10. Turn on the lathe and check that the handle is working properly. There should be little or no “ghosting” at the end of the bezel. If you see ghosts, stop the lathe and re-center the drill bit in the pilot hole. Once everything works well, perform two simultaneous actions to drill the hole: grasp the rotary handle about halfway with one hand while operating the handwheel of the tailstock with the other. Go slowly. If you feel too much resistance, slowly exit the hole to remove the chips.
11. If the hole needs to be widened to accommodate round shanks with a diameter greater than 3/8 ″, simply repeat the drilling operation, using the appropriate larger conical point. Drill stepped holes to accommodate tools with flat shanks. Pierce the small dia. drill the entire length of the stem; drill the largest hole only as needed.
12. Finish the back end of the lathe handle. Just cut the waste with a hand saw and then sand down.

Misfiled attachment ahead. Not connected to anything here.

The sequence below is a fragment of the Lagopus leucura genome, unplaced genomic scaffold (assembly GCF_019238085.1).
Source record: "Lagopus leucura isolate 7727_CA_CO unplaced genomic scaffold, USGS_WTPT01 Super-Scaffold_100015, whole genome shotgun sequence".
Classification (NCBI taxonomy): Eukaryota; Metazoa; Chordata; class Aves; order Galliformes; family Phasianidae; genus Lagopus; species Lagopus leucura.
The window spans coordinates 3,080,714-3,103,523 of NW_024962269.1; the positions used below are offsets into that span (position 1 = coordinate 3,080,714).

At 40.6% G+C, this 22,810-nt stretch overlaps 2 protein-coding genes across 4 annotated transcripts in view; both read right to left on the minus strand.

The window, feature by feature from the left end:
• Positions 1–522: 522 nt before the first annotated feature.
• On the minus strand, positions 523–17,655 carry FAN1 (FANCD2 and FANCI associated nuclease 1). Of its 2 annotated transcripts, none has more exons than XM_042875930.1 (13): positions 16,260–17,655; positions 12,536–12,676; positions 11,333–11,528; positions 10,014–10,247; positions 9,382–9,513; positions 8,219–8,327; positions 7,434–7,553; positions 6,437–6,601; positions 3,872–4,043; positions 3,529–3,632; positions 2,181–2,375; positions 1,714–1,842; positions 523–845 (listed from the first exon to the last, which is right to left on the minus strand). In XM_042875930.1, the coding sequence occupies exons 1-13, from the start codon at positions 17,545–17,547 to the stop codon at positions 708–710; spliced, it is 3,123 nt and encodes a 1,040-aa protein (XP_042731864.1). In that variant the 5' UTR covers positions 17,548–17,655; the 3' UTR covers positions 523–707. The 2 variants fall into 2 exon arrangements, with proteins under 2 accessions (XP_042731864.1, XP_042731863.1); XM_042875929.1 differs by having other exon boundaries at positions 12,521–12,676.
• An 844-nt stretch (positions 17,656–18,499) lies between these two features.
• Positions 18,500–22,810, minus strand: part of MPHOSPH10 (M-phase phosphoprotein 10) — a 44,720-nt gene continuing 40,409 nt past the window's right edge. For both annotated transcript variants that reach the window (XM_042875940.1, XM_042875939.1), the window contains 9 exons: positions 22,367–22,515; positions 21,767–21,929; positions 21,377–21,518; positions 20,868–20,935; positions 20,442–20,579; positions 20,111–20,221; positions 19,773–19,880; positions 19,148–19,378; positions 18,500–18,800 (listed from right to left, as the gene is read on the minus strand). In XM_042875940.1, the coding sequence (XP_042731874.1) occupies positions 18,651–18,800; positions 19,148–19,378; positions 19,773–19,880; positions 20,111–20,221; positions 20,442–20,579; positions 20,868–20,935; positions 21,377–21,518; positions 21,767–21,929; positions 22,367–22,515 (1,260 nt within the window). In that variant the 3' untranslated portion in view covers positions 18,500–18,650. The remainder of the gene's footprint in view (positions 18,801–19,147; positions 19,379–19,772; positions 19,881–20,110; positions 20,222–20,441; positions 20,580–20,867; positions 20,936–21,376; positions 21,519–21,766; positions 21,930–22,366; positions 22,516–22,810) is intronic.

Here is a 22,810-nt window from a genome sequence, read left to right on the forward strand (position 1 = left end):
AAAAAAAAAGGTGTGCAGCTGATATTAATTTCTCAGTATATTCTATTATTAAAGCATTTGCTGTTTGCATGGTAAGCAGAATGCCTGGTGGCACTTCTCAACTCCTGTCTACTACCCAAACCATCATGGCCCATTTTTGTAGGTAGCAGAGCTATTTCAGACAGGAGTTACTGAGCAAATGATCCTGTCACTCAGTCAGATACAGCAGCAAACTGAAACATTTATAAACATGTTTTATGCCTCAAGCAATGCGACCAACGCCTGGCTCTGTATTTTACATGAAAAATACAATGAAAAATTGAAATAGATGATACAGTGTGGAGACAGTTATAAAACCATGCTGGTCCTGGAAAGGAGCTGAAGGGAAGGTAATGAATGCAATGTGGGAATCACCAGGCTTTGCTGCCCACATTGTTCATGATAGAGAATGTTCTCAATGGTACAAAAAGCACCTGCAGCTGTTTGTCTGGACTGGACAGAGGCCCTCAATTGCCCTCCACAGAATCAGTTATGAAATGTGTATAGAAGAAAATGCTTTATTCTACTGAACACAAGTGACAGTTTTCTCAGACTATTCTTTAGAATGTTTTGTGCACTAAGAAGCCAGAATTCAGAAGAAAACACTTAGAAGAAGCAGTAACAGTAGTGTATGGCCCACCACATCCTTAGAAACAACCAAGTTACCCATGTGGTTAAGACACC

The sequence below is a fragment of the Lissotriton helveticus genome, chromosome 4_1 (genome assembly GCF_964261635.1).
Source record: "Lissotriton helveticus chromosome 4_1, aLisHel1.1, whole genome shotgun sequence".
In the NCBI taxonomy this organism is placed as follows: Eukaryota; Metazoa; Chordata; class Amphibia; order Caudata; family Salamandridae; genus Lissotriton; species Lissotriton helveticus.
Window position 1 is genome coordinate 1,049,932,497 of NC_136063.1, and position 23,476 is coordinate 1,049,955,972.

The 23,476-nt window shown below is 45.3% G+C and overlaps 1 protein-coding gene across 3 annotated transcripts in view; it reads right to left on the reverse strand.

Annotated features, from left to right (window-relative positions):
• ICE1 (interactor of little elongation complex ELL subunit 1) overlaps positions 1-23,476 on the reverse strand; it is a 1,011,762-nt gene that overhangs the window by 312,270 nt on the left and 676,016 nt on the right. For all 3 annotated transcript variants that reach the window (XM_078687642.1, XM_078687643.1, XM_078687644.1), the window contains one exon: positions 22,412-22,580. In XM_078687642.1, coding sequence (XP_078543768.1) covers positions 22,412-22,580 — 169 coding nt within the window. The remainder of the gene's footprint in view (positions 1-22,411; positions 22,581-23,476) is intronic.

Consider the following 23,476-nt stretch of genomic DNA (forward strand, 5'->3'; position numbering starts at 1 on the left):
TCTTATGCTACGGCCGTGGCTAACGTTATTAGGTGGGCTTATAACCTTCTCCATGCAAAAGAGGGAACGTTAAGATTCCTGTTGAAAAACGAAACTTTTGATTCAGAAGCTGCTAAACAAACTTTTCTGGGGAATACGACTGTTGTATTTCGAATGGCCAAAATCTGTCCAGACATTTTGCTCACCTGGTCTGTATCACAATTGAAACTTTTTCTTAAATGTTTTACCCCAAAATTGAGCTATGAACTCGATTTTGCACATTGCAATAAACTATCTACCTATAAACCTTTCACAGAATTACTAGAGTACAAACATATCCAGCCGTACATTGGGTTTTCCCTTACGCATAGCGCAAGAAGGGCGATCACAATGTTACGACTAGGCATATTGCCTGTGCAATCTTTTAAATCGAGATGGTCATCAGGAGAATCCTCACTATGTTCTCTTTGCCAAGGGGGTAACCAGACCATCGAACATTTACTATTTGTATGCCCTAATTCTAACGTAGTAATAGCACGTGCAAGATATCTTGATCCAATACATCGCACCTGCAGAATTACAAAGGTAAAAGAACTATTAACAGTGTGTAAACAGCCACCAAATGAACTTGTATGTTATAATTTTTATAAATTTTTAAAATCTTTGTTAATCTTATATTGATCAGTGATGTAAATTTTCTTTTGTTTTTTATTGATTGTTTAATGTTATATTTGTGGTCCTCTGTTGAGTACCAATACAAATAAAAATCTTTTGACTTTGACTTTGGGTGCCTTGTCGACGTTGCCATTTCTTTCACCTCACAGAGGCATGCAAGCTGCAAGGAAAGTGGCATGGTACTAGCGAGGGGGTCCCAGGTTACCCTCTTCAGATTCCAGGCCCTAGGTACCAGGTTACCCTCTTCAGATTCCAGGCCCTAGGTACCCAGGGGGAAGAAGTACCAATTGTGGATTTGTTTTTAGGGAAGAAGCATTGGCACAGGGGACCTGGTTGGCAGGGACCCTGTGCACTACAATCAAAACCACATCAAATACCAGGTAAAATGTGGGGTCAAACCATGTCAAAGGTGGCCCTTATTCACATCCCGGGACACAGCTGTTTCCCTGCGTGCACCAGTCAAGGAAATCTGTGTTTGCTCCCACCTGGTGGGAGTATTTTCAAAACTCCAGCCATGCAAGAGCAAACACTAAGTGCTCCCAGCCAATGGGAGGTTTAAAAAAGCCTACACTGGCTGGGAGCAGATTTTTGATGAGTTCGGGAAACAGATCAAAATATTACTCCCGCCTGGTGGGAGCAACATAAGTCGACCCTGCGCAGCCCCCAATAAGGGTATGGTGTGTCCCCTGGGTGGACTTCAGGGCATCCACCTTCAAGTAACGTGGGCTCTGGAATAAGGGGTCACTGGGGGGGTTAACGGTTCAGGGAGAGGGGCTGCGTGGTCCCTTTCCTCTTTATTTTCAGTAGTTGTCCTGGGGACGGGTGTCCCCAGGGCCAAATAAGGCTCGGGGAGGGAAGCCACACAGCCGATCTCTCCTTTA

13. Insert the tool into the handle. This step is crucial. I strongly believe in using epoxy to anchor the tool, so start by pouring a generous amount into the hole. Push the handle onto the tab (Photo 8). Stop about every quarter of the way to check alignment, aiming the tool and handling it as you would a pistol. Look for misalignment left or right and top or bottom. Tap the tool with the hammer to make corrections.
14. My favorite tool handle finish is one that comes from heavy use: sweat, dirt, wear, and maybe even a little blood. A pure oil finish is another option, but any film-forming finish (including wipe-on oil paints) will make the handle look too smooth.